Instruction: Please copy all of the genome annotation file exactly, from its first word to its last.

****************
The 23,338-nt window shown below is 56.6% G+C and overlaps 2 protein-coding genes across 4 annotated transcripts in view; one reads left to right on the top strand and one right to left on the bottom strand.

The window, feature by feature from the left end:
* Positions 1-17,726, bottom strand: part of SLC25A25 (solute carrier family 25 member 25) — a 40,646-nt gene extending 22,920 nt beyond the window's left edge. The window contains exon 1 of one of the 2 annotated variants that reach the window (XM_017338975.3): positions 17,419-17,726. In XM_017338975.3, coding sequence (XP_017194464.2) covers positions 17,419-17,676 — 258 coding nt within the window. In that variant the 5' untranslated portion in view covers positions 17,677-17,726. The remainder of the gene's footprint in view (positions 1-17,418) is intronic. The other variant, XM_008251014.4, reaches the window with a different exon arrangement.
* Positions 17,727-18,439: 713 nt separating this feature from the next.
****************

The 23,338-nt window shown below is 56.6% G+C and overlaps 2 protein-coding genes across 4 annotated transcripts in view; one reads left to right on the top strand and one right to left on the bottom strand.

The window, feature by feature from the left end:
* Positions 1-17,726, bottom strand: part of SLC25A25 (solute carrier family 25 member 25) — a 40,646-nt gene extending 22,920 nt beyond the window's left edge. The window contains exon 1 of one of the 2 annotated variants that reach the window (XM_017338975.3): positions 17,419-17,726. In XM_017338975.3, coding sequence (XP_017194464.2) covers positions 17,419-17,676 — 258 coding nt within the window. In that variant the 5' untranslated portion in view covers positions 17,677-17,726. The remainder of the gene's footprint in view (positions 1-17,418) is intronic. The other variant, XM_008251014.4, reaches the window with a different exon arrangement.
* Positions 17,727-18,439: 713 nt separating this feature from the next.